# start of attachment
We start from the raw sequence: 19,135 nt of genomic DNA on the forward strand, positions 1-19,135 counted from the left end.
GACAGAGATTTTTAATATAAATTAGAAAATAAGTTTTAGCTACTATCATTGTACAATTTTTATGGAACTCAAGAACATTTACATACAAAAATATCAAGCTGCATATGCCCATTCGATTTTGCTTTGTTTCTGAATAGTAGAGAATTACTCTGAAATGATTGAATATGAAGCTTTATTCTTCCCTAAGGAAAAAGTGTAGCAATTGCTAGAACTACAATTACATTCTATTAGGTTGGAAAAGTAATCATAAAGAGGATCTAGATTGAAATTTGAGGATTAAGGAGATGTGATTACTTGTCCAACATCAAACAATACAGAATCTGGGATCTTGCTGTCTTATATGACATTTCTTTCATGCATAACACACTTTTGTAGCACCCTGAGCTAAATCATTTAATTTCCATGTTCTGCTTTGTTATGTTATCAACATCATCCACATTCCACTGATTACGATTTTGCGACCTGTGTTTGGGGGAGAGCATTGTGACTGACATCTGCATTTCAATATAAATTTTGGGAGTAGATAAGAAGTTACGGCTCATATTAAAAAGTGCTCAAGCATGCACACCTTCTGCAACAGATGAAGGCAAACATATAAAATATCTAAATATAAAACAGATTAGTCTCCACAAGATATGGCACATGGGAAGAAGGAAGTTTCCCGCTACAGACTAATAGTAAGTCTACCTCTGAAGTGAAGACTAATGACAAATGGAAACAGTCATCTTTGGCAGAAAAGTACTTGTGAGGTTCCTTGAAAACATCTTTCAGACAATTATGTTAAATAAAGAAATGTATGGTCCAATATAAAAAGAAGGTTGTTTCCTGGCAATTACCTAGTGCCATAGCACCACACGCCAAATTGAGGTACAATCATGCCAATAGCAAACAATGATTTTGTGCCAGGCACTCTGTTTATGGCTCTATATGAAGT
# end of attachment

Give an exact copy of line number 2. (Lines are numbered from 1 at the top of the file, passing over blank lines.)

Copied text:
GACAGAGATTTTTAATATAAATTAGAAAATAAGTTTTAGCTACTATCATTGTACAATTTTTATGGAACTCAAGAACATTTACATACAAAAATATCAAGCTGCATATGCCCATTCGATTTTGCTTTGTTTCTGAATAGTAGAGAATTACTCTGAAATGATTGAATATGAAGCTTTATTCTTCCCTAAGGAAAAAGTGTAGCAATTGCTAGAACTACAATTACATTCTATTAGGTTGGAAAAGTAATCATAAAGAGGATCTAGATTGAAATTTGAGGATTAAGGAGATGTGATTACTTGTCCAACATCAAACAATACAGAATCTGGGATCTTGCTGTCTTATATGACATTTCTTTCATGCATAACACACTTTTGTAGCACCCTGAGCTAAATCATTTAATTTCCATGTTCTGCTTTGTTATGTTATCAACATCATCCACATTCCACTGATTACGATTTTGCGACCTGTGTTTGGGGGAGAGCATTGTGACTGACATCTGCATTTCAATATAAATTTTGGGAGTAGATAAGAAGTTACGGCTCATATTAAAAAGTGCTCAAGCATGCACACCTTCTGCAACAGATGAAGGCAAACATATAAAATATCTAAATATAAAACAGATTAGTCTCCACAAGATATGGCACATGGGAAGAAGGAAGTTTCCCGCTACAGACTAATAGTAAGTCTACCTCTGAAGTGAAGACTAATGACAAATGGAAACAGTCATCTTTGGCAGAAAAGTACTTGTGAGGTTCCTTGAAAACATCTTTCAGACAATTATGTTAAATAAAGAAATGTATGGTCCAATATAAAAAGAAGGTTGTTTCCTGGCAATTACCTAGTGCCATAGCACCACACGCCAAATTGAGGTACAATCATGCCAATAGCAAACAATGATTTTGTGCCAGGCACTCTGTTTATGGCTCTATATGAAGT